To this day, I don’t know what happened, but I think I might have gotten bitten by a black widow spider or I got an infection. It started out with a little bump and then it just got bigger and bigger and my arm probably swelled up about two times its normal size. Nobody could treat it because nobody knew what it was. And then the top [of the skin] came off. It was all sloughing off. I called my stepfather, who is a doctor, and I explained that I’m losing my arm. An international law professor, who was my faculty sponsor for the trip, was coming in to Burma, and he picked up my prescription for ciprofloxacin, which took care of it, and without which I don’t really know what would have happened. Thank God for modern science.

I went back up north, about two days on foot. We were going deep into Karen State to visit with more people, particularly the internally displaced persons, and to continue teaching our informal law classes. After another day’s walk, there was a larger and more formal presentation led by my faculty adviser, David Williams. He could not travel as freely because he is blond-haired, blue-eyed and very tall. He stayed for about a week and gave a full, formal eight-hours-a-day-with-translation workshop on constitutional law. People came from all over. There were people who walked 100 miles to hear it and ask questions.

After that, we all walked out, back into Thailand, and met in Chiang Mai with David Hamilton, now the Seventh Circuit judge, for the State Constitutional Drafting Conference of 2007. It was held at a hotel, they had a huge conference space, and there were at least 100 attendees. From a 22-year-old recent graduate’s perspective, it was awesome to be sitting on a panel with David Williams, who is this all-star professor, and Judge Hamilton, who was then a district judge for the Southern District of Indiana. We met separately with each of the leaders of the armed organizations or their political counterparts.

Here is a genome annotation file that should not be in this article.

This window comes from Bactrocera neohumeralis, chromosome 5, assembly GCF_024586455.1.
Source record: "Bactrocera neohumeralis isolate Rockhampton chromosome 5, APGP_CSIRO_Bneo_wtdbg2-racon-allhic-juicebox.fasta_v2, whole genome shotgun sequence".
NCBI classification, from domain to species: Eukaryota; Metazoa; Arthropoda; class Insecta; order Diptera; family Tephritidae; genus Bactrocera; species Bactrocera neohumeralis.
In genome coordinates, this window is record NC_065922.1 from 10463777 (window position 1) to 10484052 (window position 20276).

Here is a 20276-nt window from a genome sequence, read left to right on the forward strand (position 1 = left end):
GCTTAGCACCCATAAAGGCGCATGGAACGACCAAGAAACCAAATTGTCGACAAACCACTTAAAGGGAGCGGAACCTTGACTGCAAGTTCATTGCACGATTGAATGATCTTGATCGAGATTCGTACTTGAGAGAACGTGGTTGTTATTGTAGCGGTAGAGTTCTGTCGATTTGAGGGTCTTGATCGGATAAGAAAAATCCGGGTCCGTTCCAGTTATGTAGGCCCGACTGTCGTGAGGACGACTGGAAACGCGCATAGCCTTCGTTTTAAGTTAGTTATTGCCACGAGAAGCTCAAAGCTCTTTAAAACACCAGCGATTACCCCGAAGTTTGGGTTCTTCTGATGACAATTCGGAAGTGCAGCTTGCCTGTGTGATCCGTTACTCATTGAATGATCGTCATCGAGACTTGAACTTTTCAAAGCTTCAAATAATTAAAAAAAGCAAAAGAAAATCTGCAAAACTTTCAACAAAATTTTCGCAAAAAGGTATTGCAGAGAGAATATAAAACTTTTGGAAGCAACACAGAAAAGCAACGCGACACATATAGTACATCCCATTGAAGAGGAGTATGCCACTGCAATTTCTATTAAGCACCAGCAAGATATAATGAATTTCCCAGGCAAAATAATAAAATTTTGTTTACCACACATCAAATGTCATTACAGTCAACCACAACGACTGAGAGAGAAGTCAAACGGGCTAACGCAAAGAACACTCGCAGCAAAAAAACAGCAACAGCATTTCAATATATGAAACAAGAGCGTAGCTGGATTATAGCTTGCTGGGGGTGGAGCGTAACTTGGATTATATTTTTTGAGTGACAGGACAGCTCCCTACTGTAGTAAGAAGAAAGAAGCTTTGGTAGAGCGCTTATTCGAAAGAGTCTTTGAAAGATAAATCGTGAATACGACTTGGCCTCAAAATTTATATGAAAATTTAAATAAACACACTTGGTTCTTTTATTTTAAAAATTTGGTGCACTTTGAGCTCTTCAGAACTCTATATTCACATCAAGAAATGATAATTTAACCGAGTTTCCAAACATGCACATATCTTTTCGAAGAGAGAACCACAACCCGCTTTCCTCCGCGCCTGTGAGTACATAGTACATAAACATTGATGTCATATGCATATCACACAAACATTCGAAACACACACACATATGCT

There’s a week when you return to the U.S. and everything is fascinating. Soap is fascinating. Water coming out of the faucet is fascinating. A hot shower is initially uncomfortable and then just amazing.

I’ve now been back to Burma 10 or 15 times. The general goal [for the Karen minority] is a federalized union, where they have certain rights that are exclusive to their state. And in 2014, the government did an about-face. They were like, “We’re going to hold these fair elections. We’re going to bring Aung San Suu Kyi out of house arrest.” They had the elections. Aung San Suu Kyi got a position politically. And for five or six years, there was this fig leaf of a peace process that has appeased the world, when in fact war crimes were still going on. 

A few months ago, I read that [Aung] had been imprisoned and they imprisoned everyone around her, and now they are openly doing air strikes in my area, which has historically been the safest area in Karen State. They are openly carpet-bombing it. My friends have been underground for weeks. They’re trying to get IDPs into Thailand and they’re trying to get refugees to where they need to be. 

The Karen people have been on the brink of extinction for more than 25 years. They have persevered nonetheless. One of the reasons strategic dictatorships take out anyone who has a demonstrated ability to think is because they want to wipe out people’s ability to hope. The more you know, the more you read, the more that you have artistic and diverse ideas, then you can think and you can have hope. And so they just try to suffocate that. They have not been able to do that with the Karen people.